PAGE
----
We just hosted our fifth-annual white elephant extravaganza last weekend and, in addition to loving the horribly fabulous gift exchanging, I'm so grateful for the company of wonderful friends. I admit, my favorite part is feeding them. I *might* be accused of cooking for an army but I'd much rather err on the side of too much than not enough. And I like leftovers.
|Because apparently I took NO pictures of the party|
food, I offer you our White Elephant "Best in Show." Yes
two Victorian-esque dog figurines. You just never know.
On the menu were the "big fat bacon sliders" and "jalapeno popper thingies" by the Pioneer Woman (I reviewed them earlier in June, see here); various assortments of meat,cheese, and crudites; veggie egg rolls; and, drum roll please, stuffed mushrooms. Now what complexifies menu making is that some of my favorite people have a variety of eating limitations. Like vegetarianism. Or wheat allergies. Or lactose intolerance. Or onion-hating. Luckily, I only had to deal with the first two conditions for this party and so I concocted some surprisingly scrumptious vegetarian, gluten-free stuffed mushrooms. They were a hit!
Now I've tried "French onion stuffed mushrooms" and "Brie stuffed mushrooms," but I think these were by far the most popular. Some times simple just works apparently.
Note: The recipe makes 36-48 mushrooms, depending upon how many Costco can squeeze into a large package. It took me 30-ish minutes to prep. They can also be made a day early.
NSFD Ranking: ***
- 2 large packages white button mushrooms
- 1-2 tsp canola or olive oil
- 1 large onion diced fine
- 4-5 celery ribs diced fine
- 4-5 garlic cloves diced fine
- Generous splash of dry white wine
- Black pepper, salt, cayenne to taste
- 1 8-oz package light cream cheese, softened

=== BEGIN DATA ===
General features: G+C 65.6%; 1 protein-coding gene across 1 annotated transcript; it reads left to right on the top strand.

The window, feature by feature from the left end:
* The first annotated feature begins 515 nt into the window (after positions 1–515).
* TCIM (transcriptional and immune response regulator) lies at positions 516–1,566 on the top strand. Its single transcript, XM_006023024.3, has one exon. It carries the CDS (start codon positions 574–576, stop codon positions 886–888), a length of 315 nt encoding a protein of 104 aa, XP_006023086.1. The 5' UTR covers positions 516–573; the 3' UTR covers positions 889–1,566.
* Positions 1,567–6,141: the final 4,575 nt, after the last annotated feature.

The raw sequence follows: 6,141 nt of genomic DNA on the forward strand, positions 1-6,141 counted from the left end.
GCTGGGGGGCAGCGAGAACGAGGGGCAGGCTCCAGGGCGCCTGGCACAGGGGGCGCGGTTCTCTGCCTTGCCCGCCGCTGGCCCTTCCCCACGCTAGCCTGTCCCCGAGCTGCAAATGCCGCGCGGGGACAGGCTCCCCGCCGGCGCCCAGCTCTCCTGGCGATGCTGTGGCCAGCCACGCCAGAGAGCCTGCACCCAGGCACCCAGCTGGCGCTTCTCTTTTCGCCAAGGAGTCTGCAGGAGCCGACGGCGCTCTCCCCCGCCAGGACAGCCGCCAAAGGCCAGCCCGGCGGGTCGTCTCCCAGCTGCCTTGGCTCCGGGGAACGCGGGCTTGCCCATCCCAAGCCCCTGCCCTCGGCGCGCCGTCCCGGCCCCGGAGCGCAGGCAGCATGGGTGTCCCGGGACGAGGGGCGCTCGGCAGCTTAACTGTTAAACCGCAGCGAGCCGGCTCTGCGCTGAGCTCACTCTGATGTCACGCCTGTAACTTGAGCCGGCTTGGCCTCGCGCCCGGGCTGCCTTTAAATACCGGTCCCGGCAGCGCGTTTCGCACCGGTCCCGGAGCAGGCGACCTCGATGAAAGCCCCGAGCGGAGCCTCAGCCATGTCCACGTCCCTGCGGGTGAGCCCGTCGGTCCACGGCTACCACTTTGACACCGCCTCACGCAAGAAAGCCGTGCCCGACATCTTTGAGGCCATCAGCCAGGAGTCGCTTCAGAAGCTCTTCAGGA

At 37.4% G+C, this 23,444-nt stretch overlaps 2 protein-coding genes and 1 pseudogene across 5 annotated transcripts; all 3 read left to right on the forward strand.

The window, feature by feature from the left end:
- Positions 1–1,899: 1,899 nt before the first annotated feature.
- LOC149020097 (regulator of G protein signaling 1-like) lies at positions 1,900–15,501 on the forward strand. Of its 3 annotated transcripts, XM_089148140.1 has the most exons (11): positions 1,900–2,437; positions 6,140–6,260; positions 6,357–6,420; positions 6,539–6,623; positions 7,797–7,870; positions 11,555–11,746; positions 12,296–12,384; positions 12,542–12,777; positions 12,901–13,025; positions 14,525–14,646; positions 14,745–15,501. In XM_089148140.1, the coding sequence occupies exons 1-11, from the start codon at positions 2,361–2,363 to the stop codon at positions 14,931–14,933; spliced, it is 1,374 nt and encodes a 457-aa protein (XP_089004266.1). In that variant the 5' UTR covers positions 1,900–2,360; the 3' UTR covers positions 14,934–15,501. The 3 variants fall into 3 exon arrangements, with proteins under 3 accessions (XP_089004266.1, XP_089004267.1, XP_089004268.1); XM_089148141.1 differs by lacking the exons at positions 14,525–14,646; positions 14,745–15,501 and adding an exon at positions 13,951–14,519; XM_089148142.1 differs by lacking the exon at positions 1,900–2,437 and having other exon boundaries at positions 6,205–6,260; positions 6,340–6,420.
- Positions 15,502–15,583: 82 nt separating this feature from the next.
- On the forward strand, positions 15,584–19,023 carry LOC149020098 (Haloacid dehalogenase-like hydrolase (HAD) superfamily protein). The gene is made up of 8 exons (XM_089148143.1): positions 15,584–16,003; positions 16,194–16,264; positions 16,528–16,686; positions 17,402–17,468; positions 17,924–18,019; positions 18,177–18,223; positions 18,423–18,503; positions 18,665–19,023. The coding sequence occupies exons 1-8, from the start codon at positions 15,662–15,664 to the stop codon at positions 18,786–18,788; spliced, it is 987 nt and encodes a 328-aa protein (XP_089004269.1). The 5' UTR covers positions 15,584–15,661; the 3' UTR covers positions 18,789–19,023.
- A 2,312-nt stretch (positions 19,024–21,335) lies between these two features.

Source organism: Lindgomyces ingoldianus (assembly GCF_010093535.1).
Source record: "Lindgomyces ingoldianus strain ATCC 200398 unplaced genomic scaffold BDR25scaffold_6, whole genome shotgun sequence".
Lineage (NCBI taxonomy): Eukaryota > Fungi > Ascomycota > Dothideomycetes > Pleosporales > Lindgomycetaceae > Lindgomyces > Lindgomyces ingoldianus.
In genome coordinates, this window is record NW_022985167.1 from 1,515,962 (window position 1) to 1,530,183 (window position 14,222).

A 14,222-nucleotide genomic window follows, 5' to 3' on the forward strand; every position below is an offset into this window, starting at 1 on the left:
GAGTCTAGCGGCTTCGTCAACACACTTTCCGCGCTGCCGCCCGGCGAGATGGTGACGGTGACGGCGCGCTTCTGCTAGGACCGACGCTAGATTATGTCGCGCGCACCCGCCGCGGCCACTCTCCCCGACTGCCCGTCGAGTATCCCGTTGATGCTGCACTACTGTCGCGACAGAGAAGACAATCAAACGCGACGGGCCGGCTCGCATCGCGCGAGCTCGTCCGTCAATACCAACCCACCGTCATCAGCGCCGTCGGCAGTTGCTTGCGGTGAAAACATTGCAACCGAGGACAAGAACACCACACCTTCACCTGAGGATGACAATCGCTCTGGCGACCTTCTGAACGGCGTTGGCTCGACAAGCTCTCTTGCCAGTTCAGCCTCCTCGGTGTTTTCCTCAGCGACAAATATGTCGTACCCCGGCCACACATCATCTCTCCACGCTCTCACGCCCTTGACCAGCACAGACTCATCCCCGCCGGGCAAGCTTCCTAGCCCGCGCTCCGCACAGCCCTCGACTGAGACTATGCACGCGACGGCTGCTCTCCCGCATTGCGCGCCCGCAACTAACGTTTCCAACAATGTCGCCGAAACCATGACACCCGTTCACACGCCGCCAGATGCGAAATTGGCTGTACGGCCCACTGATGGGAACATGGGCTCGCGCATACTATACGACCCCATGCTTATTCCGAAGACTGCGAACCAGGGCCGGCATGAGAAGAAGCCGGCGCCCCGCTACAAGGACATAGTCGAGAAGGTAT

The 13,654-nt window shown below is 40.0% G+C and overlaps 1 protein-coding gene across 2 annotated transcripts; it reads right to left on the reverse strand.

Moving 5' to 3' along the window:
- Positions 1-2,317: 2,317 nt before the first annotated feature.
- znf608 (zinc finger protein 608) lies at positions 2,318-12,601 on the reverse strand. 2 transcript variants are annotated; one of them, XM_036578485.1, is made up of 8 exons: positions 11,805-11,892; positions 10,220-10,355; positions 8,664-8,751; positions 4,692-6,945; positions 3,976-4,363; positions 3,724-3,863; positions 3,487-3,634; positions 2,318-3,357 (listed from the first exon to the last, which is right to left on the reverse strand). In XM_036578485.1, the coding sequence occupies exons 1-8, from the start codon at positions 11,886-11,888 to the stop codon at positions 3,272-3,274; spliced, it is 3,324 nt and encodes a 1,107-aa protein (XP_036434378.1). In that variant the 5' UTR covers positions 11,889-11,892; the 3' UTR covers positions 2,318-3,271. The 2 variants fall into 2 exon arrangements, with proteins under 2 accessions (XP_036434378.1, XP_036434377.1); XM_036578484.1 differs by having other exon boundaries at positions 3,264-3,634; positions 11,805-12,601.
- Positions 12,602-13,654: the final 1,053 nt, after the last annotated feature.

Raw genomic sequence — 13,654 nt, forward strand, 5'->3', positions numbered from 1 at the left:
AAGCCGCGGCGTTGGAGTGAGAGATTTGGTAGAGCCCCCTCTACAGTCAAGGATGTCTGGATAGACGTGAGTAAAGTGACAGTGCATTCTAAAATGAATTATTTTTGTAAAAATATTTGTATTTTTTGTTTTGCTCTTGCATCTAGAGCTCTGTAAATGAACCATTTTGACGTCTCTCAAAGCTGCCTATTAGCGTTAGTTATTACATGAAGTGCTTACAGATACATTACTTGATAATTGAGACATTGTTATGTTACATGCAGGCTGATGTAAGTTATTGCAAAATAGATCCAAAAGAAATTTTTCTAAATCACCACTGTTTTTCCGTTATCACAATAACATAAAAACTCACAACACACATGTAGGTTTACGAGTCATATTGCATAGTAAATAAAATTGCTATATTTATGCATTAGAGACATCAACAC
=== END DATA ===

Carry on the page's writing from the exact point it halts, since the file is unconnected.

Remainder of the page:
- 1/2 cup (or so) finely grated gruyere or swiss cheese
- 1/4 cup (or so) finely grated asiago cheese
1. Wash mushrooms thoroughly and pull out stems, reserving said stems. I lightly scrub the mushrooms with the coarse side of a sponge because I don't like the thought of eating dirt or manure.
2. Dice reserved mushroom stems finely.
3. In a frying pan over medium heat, saute the onion in the oil for a minute or two until fragrant. Add the garlic, taking care not to burn it.
4. Add the celery and mushroom, stirring everything together. Saute for a few minutes before adding a generous splash (maybe an 1/8th cup?) of white wine. Let the mixture cook until the wine and mushroom juices are cooked away.
5. Add copious amounts of pepper, a bit of salt and a good dusting of cayenne. Stir well, turn off stove and let cool.
6. Set the oven to 350.
7. When the mixture not blazing hot, stir in the Gruyere or Swiss.
8. Fill mushroom caps with mixture.
9. Sprinkle filled caps with Asiago cheese (or Parmesan).
10. Bake for 20-25 minutes until golden brown and happy.
11. Let sit for 5 minutes.
12. Serve and watch them disappear.
- After referring to another recipe, I put the mixture in the fridge for 30 minutes to firm up before stuffing the shrooms.
- Thinking I was being slick, I cooked the mushrooms in a mini-cupcake pan to avoid them sliding around or falling over. Now, this worked pretty well as the juices ran into the cupcake indentions, but I found it difficult to get the smaller mushrooms out of said pan once cooking was complete.
- All hail the food processor! To greatly reduce the prep time, chop the onions, celery and shroom stems in a food processor.
- Next time, I'll add some type of fresh herb as a garnish... probably Italian parsley.
Labels: appetizers, Cooking, Food, Food and Wine, gluten-free, hors d'oeuvres, mushrooms, parties, Recipes, stuffed, vegetarian, White Elephant